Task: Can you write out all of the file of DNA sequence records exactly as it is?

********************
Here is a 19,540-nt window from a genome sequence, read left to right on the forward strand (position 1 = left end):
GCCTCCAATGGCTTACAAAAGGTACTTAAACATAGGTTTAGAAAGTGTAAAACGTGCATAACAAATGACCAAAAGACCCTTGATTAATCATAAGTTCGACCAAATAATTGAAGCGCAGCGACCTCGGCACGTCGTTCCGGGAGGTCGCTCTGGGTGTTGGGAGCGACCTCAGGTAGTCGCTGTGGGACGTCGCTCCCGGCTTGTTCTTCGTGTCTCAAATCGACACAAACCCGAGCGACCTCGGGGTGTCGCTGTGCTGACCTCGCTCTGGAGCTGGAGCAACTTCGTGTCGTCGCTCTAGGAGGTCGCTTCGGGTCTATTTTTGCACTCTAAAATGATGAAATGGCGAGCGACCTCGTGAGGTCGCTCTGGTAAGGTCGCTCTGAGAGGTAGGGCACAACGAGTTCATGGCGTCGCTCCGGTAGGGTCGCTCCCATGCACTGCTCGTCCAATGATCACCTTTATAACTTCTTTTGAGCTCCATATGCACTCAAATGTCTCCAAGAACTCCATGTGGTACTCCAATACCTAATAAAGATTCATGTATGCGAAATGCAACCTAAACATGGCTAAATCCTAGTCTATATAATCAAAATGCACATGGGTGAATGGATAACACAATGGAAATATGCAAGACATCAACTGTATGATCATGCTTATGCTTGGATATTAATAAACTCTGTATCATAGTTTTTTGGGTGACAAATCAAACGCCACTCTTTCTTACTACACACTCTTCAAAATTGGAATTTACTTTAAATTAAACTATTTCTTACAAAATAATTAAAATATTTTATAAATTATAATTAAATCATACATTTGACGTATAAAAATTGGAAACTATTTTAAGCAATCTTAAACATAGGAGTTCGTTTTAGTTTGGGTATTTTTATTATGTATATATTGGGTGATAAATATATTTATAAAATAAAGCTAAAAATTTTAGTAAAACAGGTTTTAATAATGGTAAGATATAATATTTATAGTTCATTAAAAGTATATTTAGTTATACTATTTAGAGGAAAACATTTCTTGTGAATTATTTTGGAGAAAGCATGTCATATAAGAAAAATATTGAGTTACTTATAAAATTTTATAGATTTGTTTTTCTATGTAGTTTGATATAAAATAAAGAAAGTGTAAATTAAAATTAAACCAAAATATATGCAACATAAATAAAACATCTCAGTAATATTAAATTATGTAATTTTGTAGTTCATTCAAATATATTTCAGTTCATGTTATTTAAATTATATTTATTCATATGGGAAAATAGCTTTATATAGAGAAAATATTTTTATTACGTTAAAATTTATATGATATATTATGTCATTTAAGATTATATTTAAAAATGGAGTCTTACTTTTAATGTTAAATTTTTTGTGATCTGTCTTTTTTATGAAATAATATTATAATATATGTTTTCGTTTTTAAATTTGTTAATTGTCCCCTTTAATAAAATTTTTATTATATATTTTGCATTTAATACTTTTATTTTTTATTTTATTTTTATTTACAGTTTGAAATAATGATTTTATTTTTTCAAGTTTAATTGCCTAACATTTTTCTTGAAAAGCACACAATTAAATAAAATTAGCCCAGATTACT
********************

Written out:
Here is a 19,540-nt window from a genome sequence, read left to right on the forward strand (position 1 = left end):
GCCTCCAATGGCTTACAAAAGGTACTTAAACATAGGTTTAGAAAGTGTAAAACGTGCATAACAAATGACCAAAAGACCCTTGATTAATCATAAGTTCGACCAAATAATTGAAGCGCAGCGACCTCGGCACGTCGTTCCGGGAGGTCGCTCTGGGTGTTGGGAGCGACCTCAGGTAGTCGCTGTGGGACGTCGCTCCCGGCTTGTTCTTCGTGTCTCAAATCGACACAAACCCGAGCGACCTCGGGGTGTCGCTGTGCTGACCTCGCTCTGGAGCTGGAGCAACTTCGTGTCGTCGCTCTAGGAGGTCGCTTCGGGTCTATTTTTGCACTCTAAAATGATGAAATGGCGAGCGACCTCGTGAGGTCGCTCTGGTAAGGTCGCTCTGAGAGGTAGGGCACAACGAGTTCATGGCGTCGCTCCGGTAGGGTCGCTCCCATGCACTGCTCGTCCAATGATCACCTTTATAACTTCTTTTGAGCTCCATATGCACTCAAATGTCTCCAAGAACTCCATGTGGTACTCCAATACCTAATAAAGATTCATGTATGCGAAATGCAACCTAAACATGGCTAAATCCTAGTCTATATAATCAAAATGCACATGGGTGAATGGATAACACAATGGAAATATGCAAGACATCAACTGTATGATCATGCTTATGCTTGGATATTAATAAACTCTGTATCATAGTTTTTTGGGTGACAAATCAAACGCCACTCTTTCTTACTACACACTCTTCAAAATTGGAATTTACTTTAAATTAAACTATTTCTTACAAAATAATTAAAATATTTTATAAATTATAATTAAATCATACATTTGACGTATAAAAATTGGAAACTATTTTAAGCAATCTTAAACATAGGAGTTCGTTTTAGTTTGGGTATTTTTATTATGTATATATTGGGTGATAAATATATTTATAAAATAAAGCTAAAAATTTTAGTAAAACAGGTTTTAATAATGGTAAGATATAATATTTATAGTTCATTAAAAGTATATTTAGTTATACTATTTAGAGGAAAACATTTCTTGTGAATTATTTTGGAGAAAGCATGTCATATAAGAAAAATATTGAGTTACTTATAAAATTTTATAGATTTGTTTTTCTATGTAGTTTGATATAAAATAAAGAAAGTGTAAATTAAAATTAAACCAAAATATATGCAACATAAATAAAACATCTCAGTAATATTAAATTATGTAATTTTGTAGTTCATTCAAATATATTTCAGTTCATGTTATTTAAATTATATTTATTCATATGGGAAAATAGCTTTATATAGAGAAAATATTTTTATTACGTTAAAATTTATATGATATATTATGTCATTTAAGATTATATTTAAAAATGGAGTCTTACTTTTAATGTTAAATTTTTTGTGATCTGTCTTTTTTATGAAATAATATTATAATATATGTTTTCGTTTTTAAATTTGTTAATTGTCCCCTTTAATAAAATTTTTATTATATATTTTGCATTTAATACTTTTATTTTTTATTTTATTTTTATTTACAGTTTGAAATAATGATTTTATTTTTTCAAGTTTAATTGCCTAACATTTTTCTTGAAAAGCACACAATTAAATAAAATTAGCCCAGATTACT